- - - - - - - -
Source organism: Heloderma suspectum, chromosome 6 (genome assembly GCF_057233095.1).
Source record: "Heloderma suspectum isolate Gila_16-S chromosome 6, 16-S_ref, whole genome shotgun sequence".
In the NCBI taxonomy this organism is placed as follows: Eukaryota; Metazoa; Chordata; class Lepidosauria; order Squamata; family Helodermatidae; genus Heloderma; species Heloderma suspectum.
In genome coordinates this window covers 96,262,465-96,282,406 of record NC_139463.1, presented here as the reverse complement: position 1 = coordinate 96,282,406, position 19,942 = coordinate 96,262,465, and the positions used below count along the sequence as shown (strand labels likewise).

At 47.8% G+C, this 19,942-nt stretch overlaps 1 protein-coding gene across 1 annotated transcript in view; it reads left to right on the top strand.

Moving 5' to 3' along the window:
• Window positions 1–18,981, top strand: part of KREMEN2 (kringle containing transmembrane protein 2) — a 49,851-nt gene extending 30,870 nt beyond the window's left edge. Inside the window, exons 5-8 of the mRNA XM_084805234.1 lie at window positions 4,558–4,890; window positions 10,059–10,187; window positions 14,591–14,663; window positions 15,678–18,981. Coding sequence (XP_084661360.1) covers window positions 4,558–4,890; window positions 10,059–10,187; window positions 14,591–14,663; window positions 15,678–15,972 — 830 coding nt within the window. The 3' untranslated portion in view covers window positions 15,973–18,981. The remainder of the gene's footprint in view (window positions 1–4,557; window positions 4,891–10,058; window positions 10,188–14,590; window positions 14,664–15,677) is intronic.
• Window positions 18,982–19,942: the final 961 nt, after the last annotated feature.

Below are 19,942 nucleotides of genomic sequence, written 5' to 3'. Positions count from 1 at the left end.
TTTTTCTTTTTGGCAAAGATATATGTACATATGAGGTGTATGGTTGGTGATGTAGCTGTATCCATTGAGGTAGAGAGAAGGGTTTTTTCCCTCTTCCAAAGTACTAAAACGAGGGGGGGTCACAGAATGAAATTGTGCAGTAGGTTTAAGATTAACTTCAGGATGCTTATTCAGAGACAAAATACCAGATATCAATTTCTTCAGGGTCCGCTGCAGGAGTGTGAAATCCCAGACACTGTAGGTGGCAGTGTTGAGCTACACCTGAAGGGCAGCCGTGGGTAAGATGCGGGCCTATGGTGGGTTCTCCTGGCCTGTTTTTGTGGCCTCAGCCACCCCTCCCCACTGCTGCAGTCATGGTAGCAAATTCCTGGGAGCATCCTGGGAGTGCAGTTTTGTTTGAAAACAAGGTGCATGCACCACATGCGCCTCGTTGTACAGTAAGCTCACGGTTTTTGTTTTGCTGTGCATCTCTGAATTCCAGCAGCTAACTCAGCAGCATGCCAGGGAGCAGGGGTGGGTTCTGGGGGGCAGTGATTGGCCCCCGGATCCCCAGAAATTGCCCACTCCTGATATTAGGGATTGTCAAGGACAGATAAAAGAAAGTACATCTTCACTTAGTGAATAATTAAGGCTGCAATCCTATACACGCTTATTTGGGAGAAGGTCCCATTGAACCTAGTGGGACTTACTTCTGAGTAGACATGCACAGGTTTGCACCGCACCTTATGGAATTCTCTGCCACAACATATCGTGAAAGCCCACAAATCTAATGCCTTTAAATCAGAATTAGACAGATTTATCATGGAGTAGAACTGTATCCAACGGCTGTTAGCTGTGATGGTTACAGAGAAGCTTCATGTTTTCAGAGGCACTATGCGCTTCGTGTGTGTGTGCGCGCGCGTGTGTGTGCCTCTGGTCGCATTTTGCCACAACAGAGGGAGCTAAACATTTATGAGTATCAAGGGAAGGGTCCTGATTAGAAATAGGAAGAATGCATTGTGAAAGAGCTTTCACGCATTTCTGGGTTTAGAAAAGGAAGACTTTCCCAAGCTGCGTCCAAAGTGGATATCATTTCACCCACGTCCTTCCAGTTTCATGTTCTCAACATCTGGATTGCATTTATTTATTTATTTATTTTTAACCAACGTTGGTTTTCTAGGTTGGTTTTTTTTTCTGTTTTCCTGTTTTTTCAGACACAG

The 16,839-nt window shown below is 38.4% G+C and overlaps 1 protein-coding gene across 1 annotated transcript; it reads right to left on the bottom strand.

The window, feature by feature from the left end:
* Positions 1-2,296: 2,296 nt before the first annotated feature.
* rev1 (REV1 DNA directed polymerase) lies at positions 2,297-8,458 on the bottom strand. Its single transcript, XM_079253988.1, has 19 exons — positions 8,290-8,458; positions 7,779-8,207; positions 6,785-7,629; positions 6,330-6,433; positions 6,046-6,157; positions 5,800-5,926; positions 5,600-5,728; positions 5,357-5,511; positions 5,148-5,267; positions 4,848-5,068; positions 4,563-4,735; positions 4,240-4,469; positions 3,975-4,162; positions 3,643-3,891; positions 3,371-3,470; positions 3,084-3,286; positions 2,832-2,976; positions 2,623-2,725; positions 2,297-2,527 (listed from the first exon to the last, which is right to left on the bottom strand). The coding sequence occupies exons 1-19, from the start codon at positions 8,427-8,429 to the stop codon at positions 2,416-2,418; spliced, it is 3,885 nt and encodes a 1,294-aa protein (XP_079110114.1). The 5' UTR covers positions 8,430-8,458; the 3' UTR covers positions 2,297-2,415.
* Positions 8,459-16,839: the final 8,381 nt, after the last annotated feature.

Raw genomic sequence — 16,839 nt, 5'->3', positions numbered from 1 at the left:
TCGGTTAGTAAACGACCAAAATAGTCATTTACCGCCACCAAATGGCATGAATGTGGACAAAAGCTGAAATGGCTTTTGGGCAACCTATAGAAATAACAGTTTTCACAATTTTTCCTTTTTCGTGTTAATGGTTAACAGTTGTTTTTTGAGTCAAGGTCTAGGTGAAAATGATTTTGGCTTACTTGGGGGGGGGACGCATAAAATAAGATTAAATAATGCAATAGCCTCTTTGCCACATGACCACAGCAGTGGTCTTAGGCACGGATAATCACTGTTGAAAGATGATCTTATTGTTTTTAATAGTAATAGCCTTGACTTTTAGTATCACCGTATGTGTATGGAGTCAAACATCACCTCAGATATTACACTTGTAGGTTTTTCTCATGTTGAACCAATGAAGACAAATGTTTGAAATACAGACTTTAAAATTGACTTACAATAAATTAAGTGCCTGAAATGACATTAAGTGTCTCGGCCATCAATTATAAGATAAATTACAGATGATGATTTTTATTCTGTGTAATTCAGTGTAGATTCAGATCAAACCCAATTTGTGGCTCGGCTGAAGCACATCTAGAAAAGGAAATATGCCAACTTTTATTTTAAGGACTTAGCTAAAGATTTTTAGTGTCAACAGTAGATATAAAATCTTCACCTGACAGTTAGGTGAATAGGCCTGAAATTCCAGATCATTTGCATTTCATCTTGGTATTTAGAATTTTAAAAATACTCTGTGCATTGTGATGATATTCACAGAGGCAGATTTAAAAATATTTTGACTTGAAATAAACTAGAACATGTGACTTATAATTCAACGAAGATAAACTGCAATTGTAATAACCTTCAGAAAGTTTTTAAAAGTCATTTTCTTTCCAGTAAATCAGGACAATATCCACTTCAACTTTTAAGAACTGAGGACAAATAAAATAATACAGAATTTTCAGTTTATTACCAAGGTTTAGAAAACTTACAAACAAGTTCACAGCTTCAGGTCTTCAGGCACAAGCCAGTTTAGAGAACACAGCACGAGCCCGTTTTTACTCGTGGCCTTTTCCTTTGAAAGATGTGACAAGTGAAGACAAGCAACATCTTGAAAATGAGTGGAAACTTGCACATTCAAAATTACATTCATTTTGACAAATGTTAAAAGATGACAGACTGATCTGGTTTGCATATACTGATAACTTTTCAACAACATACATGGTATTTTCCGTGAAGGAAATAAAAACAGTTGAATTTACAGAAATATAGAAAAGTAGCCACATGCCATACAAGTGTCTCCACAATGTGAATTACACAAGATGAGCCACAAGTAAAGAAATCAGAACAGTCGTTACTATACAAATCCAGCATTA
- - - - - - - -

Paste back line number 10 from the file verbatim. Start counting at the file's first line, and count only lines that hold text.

TTTTTCTTTTTGGCAAAGATATATGTACATATGAGGTGTATGGTTGGTGATGTAGCTGTATCCATTGAGGTAGAGAGAAGGGTTTTTTCCCTCTTCCAAAGTACTAAAACGAGGGGGGGTCACAGAATGAAATTGTGCAGTAGGTTTAAGATTAACTTCAGGATGCTTATTCAGAGACAAAATACCAGATATCAATTTCTTCAGGGTCCGCTGCAGGAGTGTGAAATCCCAGACACTGTAGGTGGCAGTGTTGAGCTACACCTGAAGGGCAGCCGTGGGTAAGATGCGGGCCTATGGTGGGTTCTCCTGGCCTGTTTTTGTGGCCTCAGCCACCCCTCCCCACTGCTGCAGTCATGGTAGCAAATTCCTGGGAGCATCCTGGGAGTGCAGTTTTGTTTGAAAACAAGGTGCATGCACCACATGCGCCTCGTTGTACAGTAAGCTCACGGTTTTTGTTTTGCTGTGCATCTCTGAATTCCAGCAGCTAACTCAGCAGCATGCCAGGGAGCAGGGGTGGGTTCTGGGGGGCAGTGATTGGCCCCCGGATCCCCAGAAATTGCCCACTCCTGATATTAGGGATTGTCAAGGACAGATAAAAGAAAGTACATCTTCACTTAGTGAATAATTAAGGCTGCAATCCTATACACGCTTATTTGGGAGAAGGTCCCATTGAACCTAGTGGGACTTACTTCTGAGTAGACATGCACAGGTTTGCACCGCACCTTATGGAATTCTCTGCCACAACATATCGTGAAAGCCCACAAATCTAATGCCTTTAAATCAGAATTAGACAGATTTATCATGGAGTAGAACTGTATCCAACGGCTGTTAGCTGTGATGGTTACAGAGAAGCTTCATGTTTTCAGAGGCACTATGCGCTTCGTGTGTGTGTGCGCGCGCGTGTGTGTGCCTCTGGTCGCATTTTGCCACAACAGAGGGAGCTAAACATTTATGAGTATCAAGGGAAGGGTCCTGATTAGAAATAGGAAGAATGCATTGTGAAAGAGCTTTCACGCATTTCTGGGTTTAGAAAAGGAAGACTTTCCCAAGCTGCGTCCAAAGTGGATATCATTTCACCCACGTCCTTCCAGTTTCATGTTCTCAACATCTGGATTGCATTTATTTATTTATTTATTTTTAACCAACGTTGGTTTTCTAGGTTGGTTTTTTTTTCTGTTTTCCTGTTTTTTCAGACACAG